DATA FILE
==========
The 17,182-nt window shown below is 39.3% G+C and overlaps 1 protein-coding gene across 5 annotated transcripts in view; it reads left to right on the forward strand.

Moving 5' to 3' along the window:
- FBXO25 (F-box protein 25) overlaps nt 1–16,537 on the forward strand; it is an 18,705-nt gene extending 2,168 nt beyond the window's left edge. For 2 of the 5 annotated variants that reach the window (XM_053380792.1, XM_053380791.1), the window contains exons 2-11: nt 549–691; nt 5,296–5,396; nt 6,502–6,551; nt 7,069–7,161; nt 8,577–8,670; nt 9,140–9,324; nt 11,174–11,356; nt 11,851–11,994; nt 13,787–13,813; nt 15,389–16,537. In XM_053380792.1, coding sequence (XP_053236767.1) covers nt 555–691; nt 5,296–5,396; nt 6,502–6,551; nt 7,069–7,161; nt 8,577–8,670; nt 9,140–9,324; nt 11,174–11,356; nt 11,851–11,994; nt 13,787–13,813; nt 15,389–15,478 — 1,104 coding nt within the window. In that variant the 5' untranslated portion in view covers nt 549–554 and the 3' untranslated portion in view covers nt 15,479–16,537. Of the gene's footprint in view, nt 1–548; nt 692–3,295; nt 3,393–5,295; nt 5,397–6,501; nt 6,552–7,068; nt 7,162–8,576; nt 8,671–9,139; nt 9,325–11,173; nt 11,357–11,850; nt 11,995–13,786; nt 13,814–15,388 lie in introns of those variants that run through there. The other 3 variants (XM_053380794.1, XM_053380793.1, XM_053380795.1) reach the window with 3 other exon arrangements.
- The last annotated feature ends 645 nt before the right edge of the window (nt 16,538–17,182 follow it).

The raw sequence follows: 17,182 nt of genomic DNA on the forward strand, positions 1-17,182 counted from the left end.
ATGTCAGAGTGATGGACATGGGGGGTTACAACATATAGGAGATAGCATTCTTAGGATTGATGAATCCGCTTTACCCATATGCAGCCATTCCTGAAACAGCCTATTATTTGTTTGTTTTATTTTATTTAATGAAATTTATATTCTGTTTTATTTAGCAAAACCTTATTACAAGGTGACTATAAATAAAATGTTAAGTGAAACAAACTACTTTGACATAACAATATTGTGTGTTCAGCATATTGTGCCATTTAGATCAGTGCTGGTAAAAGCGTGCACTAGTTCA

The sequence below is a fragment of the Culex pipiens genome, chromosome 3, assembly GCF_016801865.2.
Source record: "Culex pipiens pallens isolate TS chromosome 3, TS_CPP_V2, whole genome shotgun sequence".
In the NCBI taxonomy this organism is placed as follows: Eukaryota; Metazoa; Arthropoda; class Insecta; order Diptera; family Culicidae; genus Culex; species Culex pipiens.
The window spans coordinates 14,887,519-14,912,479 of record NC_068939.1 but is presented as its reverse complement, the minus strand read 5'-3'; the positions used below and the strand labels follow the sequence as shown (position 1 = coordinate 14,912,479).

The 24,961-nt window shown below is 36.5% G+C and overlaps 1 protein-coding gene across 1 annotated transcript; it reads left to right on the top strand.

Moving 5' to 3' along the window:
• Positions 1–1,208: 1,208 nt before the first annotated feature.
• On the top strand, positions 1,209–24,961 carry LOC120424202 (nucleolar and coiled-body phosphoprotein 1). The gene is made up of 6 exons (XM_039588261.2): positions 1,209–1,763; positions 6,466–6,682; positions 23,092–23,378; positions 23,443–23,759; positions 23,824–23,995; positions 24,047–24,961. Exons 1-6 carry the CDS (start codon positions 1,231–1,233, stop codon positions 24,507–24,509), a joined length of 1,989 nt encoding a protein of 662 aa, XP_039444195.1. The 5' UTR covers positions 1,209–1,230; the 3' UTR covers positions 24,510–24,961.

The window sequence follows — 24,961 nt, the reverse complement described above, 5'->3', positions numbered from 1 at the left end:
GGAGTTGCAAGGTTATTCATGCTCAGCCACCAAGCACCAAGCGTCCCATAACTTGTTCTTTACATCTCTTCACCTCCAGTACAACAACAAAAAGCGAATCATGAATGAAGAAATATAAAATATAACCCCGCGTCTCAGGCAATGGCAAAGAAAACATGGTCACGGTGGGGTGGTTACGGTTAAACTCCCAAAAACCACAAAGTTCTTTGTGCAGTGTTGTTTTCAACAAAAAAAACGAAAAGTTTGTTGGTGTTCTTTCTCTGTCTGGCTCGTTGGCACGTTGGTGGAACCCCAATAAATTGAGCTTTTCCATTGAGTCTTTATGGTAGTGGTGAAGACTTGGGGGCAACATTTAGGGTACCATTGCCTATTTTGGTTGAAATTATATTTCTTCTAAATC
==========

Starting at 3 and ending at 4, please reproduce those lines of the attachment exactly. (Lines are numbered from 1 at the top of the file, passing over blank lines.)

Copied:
- FBXO25 (F-box protein 25) overlaps nt 1–16,537 on the forward strand; it is an 18,705-nt gene extending 2,168 nt beyond the window's left edge. For 2 of the 5 annotated variants that reach the window (XM_053380792.1, XM_053380791.1), the window contains exons 2-11: nt 549–691; nt 5,296–5,396; nt 6,502–6,551; nt 7,069–7,161; nt 8,577–8,670; nt 9,140–9,324; nt 11,174–11,356; nt 11,851–11,994; nt 13,787–13,813; nt 15,389–16,537. In XM_053380792.1, coding sequence (XP_053236767.1) covers nt 555–691; nt 5,296–5,396; nt 6,502–6,551; nt 7,069–7,161; nt 8,577–8,670; nt 9,140–9,324; nt 11,174–11,356; nt 11,851–11,994; nt 13,787–13,813; nt 15,389–15,478 — 1,104 coding nt within the window. In that variant the 5' untranslated portion in view covers nt 549–554 and the 3' untranslated portion in view covers nt 15,479–16,537. Of the gene's footprint in view, nt 1–548; nt 692–3,295; nt 3,393–5,295; nt 5,397–6,501; nt 6,552–7,068; nt 7,162–8,576; nt 8,671–9,139; nt 9,325–11,173; nt 11,357–11,850; nt 11,995–13,786; nt 13,814–15,388 lie in introns of those variants that run through there. The other 3 variants (XM_053380794.1, XM_053380793.1, XM_053380795.1) reach the window with 3 other exon arrangements.
- The last annotated feature ends 645 nt before the right edge of the window (nt 16,538–17,182 follow it).